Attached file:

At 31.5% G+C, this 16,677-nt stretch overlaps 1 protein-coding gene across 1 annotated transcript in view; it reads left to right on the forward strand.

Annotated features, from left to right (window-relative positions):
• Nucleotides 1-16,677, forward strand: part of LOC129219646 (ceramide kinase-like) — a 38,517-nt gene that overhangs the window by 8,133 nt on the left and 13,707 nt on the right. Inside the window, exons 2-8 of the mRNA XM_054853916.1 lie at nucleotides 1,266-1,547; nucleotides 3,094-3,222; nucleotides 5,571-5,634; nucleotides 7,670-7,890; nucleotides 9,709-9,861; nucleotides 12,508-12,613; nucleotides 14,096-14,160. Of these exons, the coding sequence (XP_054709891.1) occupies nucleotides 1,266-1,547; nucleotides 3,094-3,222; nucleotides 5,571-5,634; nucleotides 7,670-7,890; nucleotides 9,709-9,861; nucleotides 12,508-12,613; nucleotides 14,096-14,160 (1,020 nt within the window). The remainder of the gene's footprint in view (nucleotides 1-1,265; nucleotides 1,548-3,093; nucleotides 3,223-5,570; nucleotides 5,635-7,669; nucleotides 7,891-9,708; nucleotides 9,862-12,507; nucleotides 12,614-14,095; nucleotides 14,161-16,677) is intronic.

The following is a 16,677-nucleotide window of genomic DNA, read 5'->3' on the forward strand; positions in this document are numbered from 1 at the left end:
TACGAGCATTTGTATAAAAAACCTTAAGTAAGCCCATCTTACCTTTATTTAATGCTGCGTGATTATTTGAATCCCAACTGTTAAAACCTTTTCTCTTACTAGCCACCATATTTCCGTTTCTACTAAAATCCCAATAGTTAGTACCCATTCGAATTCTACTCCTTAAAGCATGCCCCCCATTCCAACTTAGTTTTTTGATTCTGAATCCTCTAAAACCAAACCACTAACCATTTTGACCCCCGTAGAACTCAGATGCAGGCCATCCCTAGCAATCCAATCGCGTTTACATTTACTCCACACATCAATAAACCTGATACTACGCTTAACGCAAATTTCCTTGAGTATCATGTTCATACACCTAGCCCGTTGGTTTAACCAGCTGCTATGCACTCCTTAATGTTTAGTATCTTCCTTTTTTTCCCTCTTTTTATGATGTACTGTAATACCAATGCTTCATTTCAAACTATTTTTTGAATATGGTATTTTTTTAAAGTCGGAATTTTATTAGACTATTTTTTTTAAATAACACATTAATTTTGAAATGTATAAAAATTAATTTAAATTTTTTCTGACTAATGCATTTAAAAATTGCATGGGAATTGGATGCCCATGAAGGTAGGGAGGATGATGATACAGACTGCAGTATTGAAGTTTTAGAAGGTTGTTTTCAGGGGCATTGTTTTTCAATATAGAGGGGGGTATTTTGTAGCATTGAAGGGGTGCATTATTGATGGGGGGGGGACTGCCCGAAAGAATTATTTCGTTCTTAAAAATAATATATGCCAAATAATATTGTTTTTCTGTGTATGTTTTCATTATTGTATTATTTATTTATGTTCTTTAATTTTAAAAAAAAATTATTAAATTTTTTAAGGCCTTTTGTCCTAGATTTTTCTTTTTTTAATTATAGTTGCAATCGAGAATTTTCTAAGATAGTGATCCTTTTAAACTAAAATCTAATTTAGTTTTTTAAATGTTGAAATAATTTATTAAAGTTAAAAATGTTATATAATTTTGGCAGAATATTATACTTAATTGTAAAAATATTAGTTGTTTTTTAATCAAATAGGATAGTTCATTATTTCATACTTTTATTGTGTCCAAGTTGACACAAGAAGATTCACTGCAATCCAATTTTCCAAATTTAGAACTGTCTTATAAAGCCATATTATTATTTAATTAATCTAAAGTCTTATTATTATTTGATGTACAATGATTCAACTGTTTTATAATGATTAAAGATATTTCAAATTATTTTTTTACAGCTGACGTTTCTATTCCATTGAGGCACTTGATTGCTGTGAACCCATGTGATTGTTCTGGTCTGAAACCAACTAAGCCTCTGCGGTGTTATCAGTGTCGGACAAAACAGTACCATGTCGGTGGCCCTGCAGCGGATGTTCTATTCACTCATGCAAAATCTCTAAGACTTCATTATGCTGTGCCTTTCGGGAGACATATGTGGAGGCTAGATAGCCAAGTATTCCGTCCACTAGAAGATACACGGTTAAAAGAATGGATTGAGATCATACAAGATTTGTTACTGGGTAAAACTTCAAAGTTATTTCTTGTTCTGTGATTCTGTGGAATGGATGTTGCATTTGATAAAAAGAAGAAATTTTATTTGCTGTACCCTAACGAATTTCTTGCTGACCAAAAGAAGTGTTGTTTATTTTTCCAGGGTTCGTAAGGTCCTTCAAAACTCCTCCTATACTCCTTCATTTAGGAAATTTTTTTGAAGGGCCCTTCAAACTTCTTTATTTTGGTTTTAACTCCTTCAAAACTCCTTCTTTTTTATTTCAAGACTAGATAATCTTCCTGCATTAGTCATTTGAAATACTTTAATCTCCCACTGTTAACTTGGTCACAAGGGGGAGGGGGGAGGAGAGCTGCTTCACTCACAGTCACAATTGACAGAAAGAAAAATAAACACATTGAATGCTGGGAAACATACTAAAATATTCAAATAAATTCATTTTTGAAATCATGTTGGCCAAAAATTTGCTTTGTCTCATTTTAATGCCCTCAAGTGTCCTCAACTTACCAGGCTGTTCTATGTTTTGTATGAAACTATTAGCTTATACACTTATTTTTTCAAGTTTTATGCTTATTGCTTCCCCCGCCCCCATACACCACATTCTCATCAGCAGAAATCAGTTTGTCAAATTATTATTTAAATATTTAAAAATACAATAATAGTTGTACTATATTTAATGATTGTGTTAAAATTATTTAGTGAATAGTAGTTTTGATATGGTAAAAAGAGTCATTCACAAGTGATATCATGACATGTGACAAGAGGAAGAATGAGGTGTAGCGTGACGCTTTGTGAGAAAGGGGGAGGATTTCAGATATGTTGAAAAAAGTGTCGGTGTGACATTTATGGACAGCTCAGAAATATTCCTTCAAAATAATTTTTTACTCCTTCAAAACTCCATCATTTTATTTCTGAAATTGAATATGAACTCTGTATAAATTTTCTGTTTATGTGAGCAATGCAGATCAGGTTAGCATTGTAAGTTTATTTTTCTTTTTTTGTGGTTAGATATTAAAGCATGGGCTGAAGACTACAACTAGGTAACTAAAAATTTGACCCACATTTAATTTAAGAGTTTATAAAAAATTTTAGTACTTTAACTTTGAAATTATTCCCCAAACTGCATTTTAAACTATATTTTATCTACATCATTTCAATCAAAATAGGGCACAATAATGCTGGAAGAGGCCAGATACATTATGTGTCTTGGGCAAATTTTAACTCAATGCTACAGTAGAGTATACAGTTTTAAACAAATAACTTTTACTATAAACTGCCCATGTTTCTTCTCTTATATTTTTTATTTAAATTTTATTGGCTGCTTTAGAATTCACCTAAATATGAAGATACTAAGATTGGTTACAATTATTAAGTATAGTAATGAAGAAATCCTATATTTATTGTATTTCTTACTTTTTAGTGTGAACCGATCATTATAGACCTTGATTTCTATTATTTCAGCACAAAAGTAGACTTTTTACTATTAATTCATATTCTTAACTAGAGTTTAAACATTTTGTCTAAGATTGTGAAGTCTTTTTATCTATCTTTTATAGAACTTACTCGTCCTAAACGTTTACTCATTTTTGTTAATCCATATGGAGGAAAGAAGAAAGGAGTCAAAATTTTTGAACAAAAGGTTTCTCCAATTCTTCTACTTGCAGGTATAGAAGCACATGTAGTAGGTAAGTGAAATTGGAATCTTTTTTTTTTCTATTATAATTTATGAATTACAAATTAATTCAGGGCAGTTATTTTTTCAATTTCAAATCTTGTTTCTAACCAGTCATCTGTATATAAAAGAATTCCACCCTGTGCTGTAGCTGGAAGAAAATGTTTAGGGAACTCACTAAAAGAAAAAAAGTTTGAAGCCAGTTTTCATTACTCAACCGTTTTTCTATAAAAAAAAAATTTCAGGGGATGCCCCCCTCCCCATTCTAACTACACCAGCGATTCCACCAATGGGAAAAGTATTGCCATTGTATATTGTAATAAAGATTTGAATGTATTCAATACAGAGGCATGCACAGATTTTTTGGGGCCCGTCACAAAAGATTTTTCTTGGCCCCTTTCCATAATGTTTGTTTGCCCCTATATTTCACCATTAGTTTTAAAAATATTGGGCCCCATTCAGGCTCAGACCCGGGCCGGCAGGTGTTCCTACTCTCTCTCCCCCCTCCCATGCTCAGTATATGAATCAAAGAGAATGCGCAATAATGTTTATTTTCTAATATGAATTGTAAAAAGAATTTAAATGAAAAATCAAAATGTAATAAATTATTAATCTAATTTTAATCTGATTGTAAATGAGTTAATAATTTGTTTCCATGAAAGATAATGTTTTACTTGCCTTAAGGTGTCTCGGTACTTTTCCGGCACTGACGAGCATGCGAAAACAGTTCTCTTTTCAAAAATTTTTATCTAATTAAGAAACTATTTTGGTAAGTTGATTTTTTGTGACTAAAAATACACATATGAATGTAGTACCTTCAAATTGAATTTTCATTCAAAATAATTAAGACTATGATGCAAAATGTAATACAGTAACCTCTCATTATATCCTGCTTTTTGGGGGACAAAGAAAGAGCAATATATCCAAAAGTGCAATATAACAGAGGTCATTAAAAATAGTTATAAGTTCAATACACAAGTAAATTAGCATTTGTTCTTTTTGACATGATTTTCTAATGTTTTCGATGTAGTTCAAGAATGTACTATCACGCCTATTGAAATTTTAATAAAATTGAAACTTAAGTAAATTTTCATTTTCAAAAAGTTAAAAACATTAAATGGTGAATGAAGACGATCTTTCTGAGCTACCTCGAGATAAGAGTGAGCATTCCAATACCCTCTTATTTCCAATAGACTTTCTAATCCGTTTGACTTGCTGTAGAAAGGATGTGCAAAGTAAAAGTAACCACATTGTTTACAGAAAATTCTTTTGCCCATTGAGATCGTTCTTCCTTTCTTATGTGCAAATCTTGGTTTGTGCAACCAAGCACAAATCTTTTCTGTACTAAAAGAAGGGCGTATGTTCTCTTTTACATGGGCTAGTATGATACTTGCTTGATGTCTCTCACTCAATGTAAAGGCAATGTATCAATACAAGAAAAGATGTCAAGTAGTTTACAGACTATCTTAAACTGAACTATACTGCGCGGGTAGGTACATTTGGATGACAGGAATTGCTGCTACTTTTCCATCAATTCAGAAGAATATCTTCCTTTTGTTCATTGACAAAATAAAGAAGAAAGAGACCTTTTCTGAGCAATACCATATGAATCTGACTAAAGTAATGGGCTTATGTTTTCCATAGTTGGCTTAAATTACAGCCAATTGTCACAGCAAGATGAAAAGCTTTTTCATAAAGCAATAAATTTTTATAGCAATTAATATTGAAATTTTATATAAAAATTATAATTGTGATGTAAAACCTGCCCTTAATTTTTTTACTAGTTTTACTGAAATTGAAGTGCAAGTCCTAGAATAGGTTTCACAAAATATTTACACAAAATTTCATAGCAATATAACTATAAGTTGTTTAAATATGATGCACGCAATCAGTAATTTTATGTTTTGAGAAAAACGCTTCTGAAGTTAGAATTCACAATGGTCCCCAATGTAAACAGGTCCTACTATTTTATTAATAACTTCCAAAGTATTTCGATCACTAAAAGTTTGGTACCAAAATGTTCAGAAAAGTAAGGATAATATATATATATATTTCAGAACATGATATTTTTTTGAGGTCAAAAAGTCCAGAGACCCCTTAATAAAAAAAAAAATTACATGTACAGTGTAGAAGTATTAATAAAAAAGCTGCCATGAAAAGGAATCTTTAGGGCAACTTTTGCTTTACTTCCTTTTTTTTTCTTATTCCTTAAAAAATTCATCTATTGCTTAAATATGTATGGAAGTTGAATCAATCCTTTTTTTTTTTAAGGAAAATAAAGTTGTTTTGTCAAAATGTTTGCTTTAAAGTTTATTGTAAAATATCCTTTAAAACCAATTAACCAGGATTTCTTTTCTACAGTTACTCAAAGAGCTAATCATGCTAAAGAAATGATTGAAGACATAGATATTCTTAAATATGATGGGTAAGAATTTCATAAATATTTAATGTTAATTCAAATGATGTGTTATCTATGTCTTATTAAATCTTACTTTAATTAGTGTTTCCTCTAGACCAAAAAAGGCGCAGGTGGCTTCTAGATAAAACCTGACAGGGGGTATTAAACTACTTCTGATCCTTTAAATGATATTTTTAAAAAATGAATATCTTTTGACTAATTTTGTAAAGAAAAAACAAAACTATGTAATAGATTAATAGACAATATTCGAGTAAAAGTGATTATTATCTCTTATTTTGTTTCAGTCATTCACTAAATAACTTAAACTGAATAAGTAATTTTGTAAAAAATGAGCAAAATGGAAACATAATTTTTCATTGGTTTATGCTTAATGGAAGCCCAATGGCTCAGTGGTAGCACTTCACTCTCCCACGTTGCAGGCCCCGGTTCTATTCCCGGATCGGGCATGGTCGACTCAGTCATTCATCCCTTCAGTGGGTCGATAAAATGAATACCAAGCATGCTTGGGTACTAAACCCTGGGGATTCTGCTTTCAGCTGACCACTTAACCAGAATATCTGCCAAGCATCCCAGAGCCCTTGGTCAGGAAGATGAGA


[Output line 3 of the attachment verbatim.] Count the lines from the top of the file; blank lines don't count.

• Nucleotides 1-16,677, forward strand: part of LOC129219646 (ceramide kinase-like) — a 38,517-nt gene that overhangs the window by 8,133 nt on the left and 13,707 nt on the right. Inside the window, exons 2-8 of the mRNA XM_054853916.1 lie at nucleotides 1,266-1,547; nucleotides 3,094-3,222; nucleotides 5,571-5,634; nucleotides 7,670-7,890; nucleotides 9,709-9,861; nucleotides 12,508-12,613; nucleotides 14,096-14,160. Of these exons, the coding sequence (XP_054709891.1) occupies nucleotides 1,266-1,547; nucleotides 3,094-3,222; nucleotides 5,571-5,634; nucleotides 7,670-7,890; nucleotides 9,709-9,861; nucleotides 12,508-12,613; nucleotides 14,096-14,160 (1,020 nt within the window). The remainder of the gene's footprint in view (nucleotides 1-1,265; nucleotides 1,548-3,093; nucleotides 3,223-5,570; nucleotides 5,635-7,669; nucleotides 7,891-9,708; nucleotides 9,862-12,507; nucleotides 12,614-14,095; nucleotides 14,161-16,677) is intronic.